fbpx Biennale Danza 2021 | Josef Nadj - Omma
La Biennale di Venezia

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Dance

Josef Nadj - Omma


Year / Length:2021, 55’ (Italian premiere)
Choreography:Josef Nadj
With:Djino Alolo Sabin, Timothé Ballo, Abdel Kader Diop, Aïpeur Foundou, Bi Jean Ronsard Irié, Jean-Paul Mehansio, Marius Sawadogo, Boukson Séré
Artistic collaboration:Ivan Fatjo
Light design:Rémi Nicolas
Soundtrack:Tatsu Aoki & Malachi Favors Maghostut, Peter Brötzmann & Han Bennink, Eureka Brass Band, Jigsaw, Lucas Niggli, Peter Vogel
Technical director:Sylvain Blocquaux
Sound engineer:Ivan Fatjo
Production and tour:Bureau PLATÔ – Séverine Péan, Emilia Petrakis
Executive producer:Atelier 3+1
Co- production:Les Nuits de Fourvière, festival international de la Métropole de Lyon; Les Théâtres de la Ville de Luxembourg; Le Trident – Scène nationale de Cherbourg-en-Cotentin; MC93 – maison de la culture de Seine-Saint-Denis; La Comédie de Valence, Centre dramatique national Drôme-Ardèche; Charleroi danse, Centre Chorégraphique de la Fédération Wallonie-Bruxelles; Le Grand Angle – Scène régionale Pays Voironnais; Théâtre des Salins, scène nationale de Martigues; Centre Chorégraphique National de Tours / Thomas Lebrun (Accueil-studio); Théâtre des Quatre Saisons – Scène Conventionnée d’Intérêt National «Art et Création»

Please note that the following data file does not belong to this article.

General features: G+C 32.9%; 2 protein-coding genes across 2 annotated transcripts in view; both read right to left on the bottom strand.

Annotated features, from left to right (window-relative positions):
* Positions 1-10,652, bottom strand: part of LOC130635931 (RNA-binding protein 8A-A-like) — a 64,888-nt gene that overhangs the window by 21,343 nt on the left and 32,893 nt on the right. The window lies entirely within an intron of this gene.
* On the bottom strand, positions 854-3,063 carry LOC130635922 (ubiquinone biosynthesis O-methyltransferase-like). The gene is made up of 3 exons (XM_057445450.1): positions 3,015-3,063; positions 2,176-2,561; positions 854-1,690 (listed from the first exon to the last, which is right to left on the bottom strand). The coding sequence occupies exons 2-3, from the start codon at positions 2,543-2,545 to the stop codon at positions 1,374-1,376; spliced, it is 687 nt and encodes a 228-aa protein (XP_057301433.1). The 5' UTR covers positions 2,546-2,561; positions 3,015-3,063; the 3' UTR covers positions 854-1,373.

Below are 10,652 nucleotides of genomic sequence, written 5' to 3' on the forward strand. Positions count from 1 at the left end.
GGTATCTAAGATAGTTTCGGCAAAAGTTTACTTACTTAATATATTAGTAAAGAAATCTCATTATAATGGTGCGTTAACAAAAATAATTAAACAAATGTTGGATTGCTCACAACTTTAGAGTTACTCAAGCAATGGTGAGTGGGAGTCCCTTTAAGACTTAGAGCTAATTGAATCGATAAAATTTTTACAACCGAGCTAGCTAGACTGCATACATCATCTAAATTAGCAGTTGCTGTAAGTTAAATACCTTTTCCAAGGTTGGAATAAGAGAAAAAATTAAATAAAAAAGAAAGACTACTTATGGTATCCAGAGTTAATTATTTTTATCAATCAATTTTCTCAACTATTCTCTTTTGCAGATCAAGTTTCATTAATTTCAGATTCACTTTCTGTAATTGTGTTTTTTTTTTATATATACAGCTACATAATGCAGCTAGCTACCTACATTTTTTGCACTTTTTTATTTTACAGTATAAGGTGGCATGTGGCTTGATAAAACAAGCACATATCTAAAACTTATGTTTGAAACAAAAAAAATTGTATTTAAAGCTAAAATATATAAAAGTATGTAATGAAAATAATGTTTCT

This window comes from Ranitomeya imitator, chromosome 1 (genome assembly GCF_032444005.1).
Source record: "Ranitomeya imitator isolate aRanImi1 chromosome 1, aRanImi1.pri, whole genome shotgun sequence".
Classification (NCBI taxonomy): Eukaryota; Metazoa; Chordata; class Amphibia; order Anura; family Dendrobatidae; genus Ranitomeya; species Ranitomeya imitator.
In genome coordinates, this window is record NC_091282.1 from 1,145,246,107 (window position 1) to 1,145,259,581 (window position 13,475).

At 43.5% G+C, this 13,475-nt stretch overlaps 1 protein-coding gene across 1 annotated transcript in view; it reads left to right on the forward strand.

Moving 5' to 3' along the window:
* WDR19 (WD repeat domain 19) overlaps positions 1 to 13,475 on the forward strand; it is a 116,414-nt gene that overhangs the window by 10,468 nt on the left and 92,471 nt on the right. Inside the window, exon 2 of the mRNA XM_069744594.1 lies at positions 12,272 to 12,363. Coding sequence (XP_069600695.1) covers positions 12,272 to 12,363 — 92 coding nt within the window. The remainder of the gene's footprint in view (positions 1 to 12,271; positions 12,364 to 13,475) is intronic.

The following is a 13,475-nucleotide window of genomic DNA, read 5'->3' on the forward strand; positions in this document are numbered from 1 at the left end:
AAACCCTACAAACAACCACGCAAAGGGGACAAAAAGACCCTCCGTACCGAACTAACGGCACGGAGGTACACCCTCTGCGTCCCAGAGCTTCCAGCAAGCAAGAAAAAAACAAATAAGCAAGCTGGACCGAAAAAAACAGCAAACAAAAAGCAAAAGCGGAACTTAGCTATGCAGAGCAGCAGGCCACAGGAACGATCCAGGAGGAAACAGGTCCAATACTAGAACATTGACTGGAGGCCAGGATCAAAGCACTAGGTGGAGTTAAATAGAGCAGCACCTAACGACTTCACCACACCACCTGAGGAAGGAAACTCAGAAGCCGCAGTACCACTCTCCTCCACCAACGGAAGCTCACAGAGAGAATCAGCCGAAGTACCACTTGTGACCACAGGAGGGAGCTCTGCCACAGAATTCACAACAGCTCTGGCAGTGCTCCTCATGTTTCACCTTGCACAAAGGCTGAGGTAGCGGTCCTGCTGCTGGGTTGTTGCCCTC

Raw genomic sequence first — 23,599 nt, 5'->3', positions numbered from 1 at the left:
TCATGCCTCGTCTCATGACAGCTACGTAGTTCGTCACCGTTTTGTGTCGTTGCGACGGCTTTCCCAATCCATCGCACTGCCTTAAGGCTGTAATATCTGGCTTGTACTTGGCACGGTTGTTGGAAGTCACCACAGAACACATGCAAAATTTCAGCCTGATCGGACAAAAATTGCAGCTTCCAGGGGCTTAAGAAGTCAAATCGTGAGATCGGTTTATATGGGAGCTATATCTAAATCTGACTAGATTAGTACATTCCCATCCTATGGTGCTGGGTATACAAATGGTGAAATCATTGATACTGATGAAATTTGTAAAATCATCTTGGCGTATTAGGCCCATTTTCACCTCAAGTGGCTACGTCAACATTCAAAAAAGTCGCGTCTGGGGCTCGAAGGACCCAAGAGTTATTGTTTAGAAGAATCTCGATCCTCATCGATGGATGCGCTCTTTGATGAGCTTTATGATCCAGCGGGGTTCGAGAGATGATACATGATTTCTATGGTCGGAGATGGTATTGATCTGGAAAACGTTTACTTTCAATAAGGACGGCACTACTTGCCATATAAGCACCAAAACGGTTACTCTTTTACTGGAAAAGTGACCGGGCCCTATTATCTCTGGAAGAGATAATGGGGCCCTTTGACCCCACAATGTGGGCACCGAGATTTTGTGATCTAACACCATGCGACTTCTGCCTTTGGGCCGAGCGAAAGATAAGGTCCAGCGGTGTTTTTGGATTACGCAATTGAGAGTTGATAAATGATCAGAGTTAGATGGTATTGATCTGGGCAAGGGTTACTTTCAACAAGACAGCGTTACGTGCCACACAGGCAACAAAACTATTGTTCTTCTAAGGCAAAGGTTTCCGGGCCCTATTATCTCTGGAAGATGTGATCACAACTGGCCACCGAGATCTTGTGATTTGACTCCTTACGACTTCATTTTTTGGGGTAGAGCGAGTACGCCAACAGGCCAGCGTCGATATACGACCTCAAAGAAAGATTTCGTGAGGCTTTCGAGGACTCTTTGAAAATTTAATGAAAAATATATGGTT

With the support of:Ministère de la Culture – Direction régionale des affaires culturelles d’Ile-de France, Région Ile-de-France, Institut français & programme Teatroskop | Angers – Centre National de Danse Contemporaine, CND – Centre national de la danse, La Briqueterie CDCN du Val-de-Marne, Scène Nationale d’Orléans

Description

There are eight of them, in jackets and black trousers, a nod to Josef Nadj’s timeless silhouette. In lending them his costume, he commits each dancer not to walk in his footsteps, but to reveal his own singularity. Above all, OMMA is a story of sharing and passing on.In this new work, the Hungarian choreographer has put together a group of eight dancers hailing from Mali, Senegal, Ivory Coast, Burkina Faso and the two Congos. Together, they form one single body – black, or fekete, as they proclaim… in Hungarian. A plural body in which each affirms his own language, identity, his own dance: a captivating feedback loop between group and individual that leads us, inevitably, to the human being as universal.
Can the piece be called “organic”? OMMA undoubtedly hails back to the roots of dance, with movement as its essence and the universe as its horizon. Josef Nadj has embarked his artists on a voyage to the roots of dance that might reveal the equilibrium of our universe. Echoing the circle of life, this new choreographic piece looks into something essential: our ability to look at what’s in front of us so we can better see what lies deep within us, in a common destiny. Hence, OMMA’s ancient Greek meaning shines new light: “eye”, but also “what is seen or looked at”. There lies an invitation to keep our senses awake so we can better capture this dance, dedicated to the genesis of humanity.
Marylène Malbert


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Biennale Danza
Biennale Danza